We may think we own our bodies because, generally speaking, we can use our bodies in any manner which we desire simply by thinking and moving our muscles. But when you really think about it, that’s about ALL we can control with our bodies. Each conscious action – standing, sitting, bending, stretching, walking, running, lifting, carrying, and lying down – is done by moving different muscles in a certain way. More subtle movements such as writing, typing, gripping, playing the piano, and all the other intricate things we do with our hands involve moving smaller muscles in a more specific fashion. Still smaller muscles are used to control eye movement, speaking, eating, and drinking. These conscious, voluntary movements of the body allow us to enjoy all that life has to offer.
But aside from the contracting and relaxing of muscles, is there anything we do that keeps our bodies alive and working properly each day? The involuntary actions – our breathing, heartbeat, blinking, blood circulation, digestion & metabolism, waste elimination, cell division & cell termination – are the things that are absolutely required to survive, yet we don’t control any of that; they just seem to occur automatically. But these are, in fact, the workings of God.
From a scientific perspective, the miracle of being kept alive for just one day is tremendous. All the things that need to go on, from the conversion of oxygen to energy, to regulating constant body temperature regardless of our environment, is mind-boggling. Yet God works these miracles daily, for everyone in the world, and has done so for the hundreds of millions of years of our existence. If we think of this, how grateful we should be for the exhaustive efforts of our Creator, as well as to be borrowing such an exquisite gift during our lifetime.
When wake up each morning feeling refreshed with new energy, we should immediately give thanks for God’s continuous workings while we were asleep, and for being able to rise and enjoy another day. This is one of the reasons Tenrikyo followers perform two services each day (morning & evening); to thank God for the daily blessings of being kept alive.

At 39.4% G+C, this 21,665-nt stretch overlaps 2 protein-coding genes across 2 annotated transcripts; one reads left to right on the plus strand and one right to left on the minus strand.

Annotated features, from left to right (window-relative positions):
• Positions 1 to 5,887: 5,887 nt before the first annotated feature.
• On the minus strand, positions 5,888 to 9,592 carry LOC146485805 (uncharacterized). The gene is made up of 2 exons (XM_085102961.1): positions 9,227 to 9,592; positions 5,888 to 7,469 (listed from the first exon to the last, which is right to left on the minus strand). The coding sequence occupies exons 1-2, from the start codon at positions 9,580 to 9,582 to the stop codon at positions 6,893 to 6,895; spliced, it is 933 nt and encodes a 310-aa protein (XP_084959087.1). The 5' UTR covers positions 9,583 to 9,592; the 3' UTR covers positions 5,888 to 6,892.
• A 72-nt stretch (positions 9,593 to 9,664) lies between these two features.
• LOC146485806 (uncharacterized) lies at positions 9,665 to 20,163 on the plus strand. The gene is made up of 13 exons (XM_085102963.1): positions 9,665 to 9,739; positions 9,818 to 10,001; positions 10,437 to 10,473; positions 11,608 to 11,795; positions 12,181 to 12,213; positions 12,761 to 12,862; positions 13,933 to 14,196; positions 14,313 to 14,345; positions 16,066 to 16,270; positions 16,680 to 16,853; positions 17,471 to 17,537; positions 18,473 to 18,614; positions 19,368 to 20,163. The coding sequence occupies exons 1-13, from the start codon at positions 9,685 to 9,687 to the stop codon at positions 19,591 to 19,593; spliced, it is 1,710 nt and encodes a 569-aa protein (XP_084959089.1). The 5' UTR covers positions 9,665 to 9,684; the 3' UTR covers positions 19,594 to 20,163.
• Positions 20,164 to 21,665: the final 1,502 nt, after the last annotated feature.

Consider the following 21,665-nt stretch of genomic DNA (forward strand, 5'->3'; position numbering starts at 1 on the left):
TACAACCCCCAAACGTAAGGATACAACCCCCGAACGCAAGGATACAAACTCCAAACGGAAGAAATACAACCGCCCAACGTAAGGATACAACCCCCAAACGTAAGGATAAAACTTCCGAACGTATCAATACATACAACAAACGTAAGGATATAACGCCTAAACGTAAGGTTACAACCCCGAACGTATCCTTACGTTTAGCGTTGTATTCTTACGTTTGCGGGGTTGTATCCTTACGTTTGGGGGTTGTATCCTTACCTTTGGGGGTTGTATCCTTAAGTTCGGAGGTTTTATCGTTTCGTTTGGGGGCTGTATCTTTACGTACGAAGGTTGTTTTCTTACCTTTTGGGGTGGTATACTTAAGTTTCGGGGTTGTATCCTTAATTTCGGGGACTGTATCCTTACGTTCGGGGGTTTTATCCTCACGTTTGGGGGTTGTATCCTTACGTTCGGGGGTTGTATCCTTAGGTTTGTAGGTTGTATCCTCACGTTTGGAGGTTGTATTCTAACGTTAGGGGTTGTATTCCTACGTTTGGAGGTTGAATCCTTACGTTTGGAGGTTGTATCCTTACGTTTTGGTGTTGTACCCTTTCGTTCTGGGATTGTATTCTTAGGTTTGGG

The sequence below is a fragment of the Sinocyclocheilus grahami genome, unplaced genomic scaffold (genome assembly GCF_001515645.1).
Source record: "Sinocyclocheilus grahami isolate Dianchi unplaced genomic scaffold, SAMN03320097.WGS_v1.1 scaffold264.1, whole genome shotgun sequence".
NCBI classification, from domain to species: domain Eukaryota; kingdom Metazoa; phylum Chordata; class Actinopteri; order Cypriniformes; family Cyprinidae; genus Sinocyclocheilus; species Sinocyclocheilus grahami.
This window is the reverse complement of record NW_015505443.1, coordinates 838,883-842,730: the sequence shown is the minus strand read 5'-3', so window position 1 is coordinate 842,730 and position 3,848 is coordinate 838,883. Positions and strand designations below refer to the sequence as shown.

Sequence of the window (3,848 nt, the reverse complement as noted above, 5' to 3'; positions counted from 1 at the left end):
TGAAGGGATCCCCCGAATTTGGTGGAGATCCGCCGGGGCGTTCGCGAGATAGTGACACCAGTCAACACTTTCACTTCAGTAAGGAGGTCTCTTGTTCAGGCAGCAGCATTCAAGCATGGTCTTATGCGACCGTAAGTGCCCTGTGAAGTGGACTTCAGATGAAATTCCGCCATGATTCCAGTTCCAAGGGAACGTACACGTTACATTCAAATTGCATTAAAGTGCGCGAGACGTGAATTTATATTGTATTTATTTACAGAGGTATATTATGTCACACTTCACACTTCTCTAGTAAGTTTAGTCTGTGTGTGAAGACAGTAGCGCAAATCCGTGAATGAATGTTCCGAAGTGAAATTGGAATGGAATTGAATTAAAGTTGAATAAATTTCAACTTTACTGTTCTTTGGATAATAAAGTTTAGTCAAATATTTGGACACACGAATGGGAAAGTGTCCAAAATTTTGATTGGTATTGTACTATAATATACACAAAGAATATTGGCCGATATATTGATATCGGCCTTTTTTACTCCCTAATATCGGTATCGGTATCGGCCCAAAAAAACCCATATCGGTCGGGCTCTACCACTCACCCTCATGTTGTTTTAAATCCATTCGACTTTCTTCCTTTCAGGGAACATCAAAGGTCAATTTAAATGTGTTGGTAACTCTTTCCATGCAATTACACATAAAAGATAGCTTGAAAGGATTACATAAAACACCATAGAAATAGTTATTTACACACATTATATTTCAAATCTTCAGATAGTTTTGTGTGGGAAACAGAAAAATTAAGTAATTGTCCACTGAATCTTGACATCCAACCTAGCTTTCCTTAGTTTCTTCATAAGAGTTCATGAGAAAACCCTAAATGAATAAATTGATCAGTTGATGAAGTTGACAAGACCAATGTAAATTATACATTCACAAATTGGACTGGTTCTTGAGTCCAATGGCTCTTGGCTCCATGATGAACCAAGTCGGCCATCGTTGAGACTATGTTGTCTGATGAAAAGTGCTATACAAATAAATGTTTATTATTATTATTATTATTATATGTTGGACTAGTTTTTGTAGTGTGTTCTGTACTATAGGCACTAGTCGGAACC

“So long as you remain unknowing that the body is a thing borrowed, you can understand nothing at all.” (Ofudesaki, III-137)
As this verse from the Ofudesaki (the Book of Revelations) tells us, the acknowledgement that our bodies are things lent to us is paramount to pursuing the Joyous Life. When we are truly thankful for borrowing our body, then we will want to use our body in accordance with God’s intention which, of course, is to mutually help, inspire, care for, and save, one another.
So what happens at the end of life? We simply return our borrowed bodies to the earth, and our souls are returned to the bosom of God the Parent where we remain until the proper time when we are reborn into the world as babies with renewed energy and new borrowed bodies.
In this sense, one’s lifetime can be compared to a single day in our lives. We wake to start our day (our birth); then we work hard in our various occupations during the day (living our lives); at night we rest our bodies and fall into a deep sleep (passing away & returning our bodies); the next morning waking up again (rebirth with new bodies).
Oyasama taught that there is no afterworld – we return as human beings back to the earth. This raises a lot of questions about what happens to the “good” and “bad” people of the world. Future blogs will provide answers to these questions, so please visit again. Mahalo for reading!